Edward J. Snowden Receives Russia Asylum

Edward J. Snowden Receives Russia Asylum

Edward J. Snowden, the NSA leaker, has been granted temporary asylum by the Russian government. This allowed him to leave the Moscow airport transit zone where he had been holed up for more than five weeks, media reports say.

Snowden, 30, walked out of the Sheremetyevo Airport at 3:30 in the afternoon Thursday after his lawyer, Anatoly G. Kucherena, brought him the legal document granting him asylum for one year. His asylum is valid until July 31, 2014.

Snowden, in a statement issued by WikiLeaks, thanked Russia. He accused the United States of disregarding the law in its global manhunt to arrest him and said that “in the end, the law is winning.”

This development has infuriated US Government officials who had pleaded with Russian officials not to grant him asylum.

“We are extremely disappointed that the Russian Federation would take this step,” the White House press secretary, Jay Carney, said in Washington. “Obviously, this is not a positive development.

He added that President Obama may reconsider his planned trip to Moscow in September. “We are evaluating the utility of a summit,” he said

Lawmakers have called for harsh retaliation for Russia’s action.

Sen. Chuck Schumer (D-N.Y.) accused Russia of “stabbing us in the back.” He urged Obama to recommend moving the G-20 summit that is to take place in Russia this September.

“Russia has stabbed us in the back, and each day that Mr. Snowden is allowed to roam free is another twist of the knife,” Schumer said in a biting statement. He called Snowden a “coward.”

Sen. Lindsey Graham (R-South Carolina) had said on Tuesday that President Barack Obama should consider boycotting the 2014 Winter Olympics in Russia if the country granted Snowden asylum.

I would,” the South Carolina Republican had said. He added, “I would just send the Russians the most unequivocal signal I could send them. It might help, because what they’re doing is outrageous.”

He went on to say, “We certainly haven’t reset our relationship with Russia in a positive way. At the end of the day, if they grant this guy asylum, it’s a breach of the rule of law as we know it and is a slap in the face to the United States.”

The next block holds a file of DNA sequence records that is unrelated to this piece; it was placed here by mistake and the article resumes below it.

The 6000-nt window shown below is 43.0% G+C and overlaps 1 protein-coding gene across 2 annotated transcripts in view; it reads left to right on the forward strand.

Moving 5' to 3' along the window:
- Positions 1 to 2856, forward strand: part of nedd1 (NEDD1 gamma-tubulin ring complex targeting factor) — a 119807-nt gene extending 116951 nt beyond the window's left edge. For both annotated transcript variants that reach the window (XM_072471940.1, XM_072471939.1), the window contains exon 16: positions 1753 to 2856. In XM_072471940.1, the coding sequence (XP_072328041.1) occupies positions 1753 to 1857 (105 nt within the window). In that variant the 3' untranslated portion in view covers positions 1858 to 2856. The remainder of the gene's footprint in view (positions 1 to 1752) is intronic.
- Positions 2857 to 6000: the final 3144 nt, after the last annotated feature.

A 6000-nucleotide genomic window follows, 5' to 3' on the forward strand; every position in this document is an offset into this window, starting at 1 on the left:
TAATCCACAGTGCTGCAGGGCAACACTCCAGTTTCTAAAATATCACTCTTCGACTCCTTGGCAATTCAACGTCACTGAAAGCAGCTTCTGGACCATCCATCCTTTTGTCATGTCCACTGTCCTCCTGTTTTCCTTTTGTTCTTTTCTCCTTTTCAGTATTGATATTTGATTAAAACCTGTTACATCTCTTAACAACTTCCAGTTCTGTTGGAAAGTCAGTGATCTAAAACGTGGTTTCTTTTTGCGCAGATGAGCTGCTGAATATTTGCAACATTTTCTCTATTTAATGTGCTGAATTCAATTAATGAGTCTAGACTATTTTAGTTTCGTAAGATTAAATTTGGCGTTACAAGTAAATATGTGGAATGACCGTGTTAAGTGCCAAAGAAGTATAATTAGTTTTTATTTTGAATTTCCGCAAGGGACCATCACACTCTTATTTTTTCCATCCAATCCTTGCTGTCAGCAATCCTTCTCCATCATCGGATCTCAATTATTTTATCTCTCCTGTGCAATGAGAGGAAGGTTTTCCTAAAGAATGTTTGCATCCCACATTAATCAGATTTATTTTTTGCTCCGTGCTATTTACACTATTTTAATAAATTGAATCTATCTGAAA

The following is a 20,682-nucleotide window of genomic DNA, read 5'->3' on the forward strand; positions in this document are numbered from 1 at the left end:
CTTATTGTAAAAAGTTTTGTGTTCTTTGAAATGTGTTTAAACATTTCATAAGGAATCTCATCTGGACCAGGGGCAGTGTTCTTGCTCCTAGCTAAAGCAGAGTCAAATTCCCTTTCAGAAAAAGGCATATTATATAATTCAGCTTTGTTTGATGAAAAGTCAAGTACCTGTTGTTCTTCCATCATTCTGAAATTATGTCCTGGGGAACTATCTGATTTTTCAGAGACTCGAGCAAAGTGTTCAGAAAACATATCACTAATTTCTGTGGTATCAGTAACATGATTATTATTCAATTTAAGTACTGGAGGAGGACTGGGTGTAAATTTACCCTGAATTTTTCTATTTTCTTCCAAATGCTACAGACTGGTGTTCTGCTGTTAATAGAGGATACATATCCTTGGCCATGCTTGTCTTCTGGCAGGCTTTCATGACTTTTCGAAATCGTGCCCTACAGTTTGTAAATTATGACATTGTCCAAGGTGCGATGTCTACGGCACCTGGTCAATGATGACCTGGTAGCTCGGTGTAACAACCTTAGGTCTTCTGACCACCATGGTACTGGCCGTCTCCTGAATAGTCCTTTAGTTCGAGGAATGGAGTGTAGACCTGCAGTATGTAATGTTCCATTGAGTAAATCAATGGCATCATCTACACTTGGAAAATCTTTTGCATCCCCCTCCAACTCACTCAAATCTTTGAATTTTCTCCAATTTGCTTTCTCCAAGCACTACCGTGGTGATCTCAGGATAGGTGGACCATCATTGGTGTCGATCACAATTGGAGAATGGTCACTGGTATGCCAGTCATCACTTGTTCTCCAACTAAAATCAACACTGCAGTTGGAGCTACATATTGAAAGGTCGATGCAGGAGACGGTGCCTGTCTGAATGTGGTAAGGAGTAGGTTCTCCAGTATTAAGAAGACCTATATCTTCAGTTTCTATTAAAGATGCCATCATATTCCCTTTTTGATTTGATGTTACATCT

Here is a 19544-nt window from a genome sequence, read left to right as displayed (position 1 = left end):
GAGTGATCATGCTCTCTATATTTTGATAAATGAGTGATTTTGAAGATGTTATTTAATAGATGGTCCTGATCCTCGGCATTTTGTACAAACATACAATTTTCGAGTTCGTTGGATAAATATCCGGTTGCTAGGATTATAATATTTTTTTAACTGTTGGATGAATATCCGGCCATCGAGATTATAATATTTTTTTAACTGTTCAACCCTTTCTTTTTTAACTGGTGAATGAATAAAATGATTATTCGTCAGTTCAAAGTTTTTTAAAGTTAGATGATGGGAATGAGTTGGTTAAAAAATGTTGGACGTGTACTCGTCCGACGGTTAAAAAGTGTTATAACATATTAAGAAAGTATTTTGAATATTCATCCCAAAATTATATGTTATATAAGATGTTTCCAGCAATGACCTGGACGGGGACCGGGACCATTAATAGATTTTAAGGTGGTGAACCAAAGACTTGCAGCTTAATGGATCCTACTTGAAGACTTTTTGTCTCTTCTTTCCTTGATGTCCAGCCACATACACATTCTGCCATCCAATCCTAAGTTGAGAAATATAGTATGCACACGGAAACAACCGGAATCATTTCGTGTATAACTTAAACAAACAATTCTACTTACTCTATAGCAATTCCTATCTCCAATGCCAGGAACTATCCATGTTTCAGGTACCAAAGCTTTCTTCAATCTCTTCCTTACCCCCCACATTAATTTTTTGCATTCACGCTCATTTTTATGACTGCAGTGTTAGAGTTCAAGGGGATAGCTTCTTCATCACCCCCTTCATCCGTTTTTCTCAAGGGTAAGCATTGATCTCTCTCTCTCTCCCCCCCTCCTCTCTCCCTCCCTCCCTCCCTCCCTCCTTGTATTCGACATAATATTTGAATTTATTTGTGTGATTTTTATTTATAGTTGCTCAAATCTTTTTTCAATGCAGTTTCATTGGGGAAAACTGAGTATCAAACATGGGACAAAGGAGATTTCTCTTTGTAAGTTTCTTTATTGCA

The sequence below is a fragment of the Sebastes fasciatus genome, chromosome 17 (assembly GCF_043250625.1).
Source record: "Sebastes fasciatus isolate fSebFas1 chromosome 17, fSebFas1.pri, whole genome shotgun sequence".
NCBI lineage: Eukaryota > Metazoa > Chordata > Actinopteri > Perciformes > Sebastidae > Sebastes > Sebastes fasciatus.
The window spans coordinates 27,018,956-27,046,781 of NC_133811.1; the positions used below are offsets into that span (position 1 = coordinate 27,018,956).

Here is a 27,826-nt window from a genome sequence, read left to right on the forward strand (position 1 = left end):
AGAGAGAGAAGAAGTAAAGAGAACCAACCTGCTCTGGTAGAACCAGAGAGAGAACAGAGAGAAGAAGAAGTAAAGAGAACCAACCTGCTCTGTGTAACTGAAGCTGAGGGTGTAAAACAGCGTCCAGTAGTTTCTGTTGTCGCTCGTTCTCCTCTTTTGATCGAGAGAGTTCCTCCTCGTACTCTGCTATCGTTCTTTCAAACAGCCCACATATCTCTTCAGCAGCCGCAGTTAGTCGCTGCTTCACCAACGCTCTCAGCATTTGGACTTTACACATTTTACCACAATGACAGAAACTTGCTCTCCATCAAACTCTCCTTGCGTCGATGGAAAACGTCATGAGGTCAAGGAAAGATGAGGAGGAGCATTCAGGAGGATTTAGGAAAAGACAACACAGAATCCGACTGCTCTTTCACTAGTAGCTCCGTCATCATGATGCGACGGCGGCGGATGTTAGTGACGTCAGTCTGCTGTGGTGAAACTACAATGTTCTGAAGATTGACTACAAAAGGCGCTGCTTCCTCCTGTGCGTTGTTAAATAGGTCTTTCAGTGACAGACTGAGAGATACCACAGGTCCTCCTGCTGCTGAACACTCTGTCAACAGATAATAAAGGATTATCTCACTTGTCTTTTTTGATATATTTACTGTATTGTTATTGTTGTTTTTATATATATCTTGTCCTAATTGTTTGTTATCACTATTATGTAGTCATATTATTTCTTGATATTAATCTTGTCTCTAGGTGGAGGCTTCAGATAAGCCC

According to Russian state news agency RIA Novosti, an aide of Vladimir Putin said Thursday that Mr. Snowden’s fate was of “insignificant character.” He said it would not affect relations between the two countries.

He added that the Kremlin was aware that Mr. Obama might cancel his trip to Moscow but officials in the Kremlin had received no such official notification from Washington.

Dmitri S. Peskov, Kremlin’s spokesman said the decision to grant Snowden asylum had been made by immigration officials and not by Putin.

“It has nothing to do with the president or his administration,” Mr. Peskov said in an interview.

Peskov said Putin learned of the decision on Thursday. He said Putin had spent the day at his official residence on the outskirts of Moscow where he met the president of Tajikistan.

It is widely assumed in Russia that any decision with such potentially severe diplomatic costs would require approval from within the Kremlin.

Snowden, 30 faces espionage charges in the US for leaking details about National Security Agency programs that collected information on millions of Americans’ telephone calls and Internet activity.

Edward Snowden, who received asylum from Russia, had officially filed a request for temporary asylum in the country on Tuesday, promising to honor Russian President Vladimir Putin’s demands that he stop leaking information that could damage the United States.

By Perviz Walji

Sources: CNN, New York Times, Business Insider

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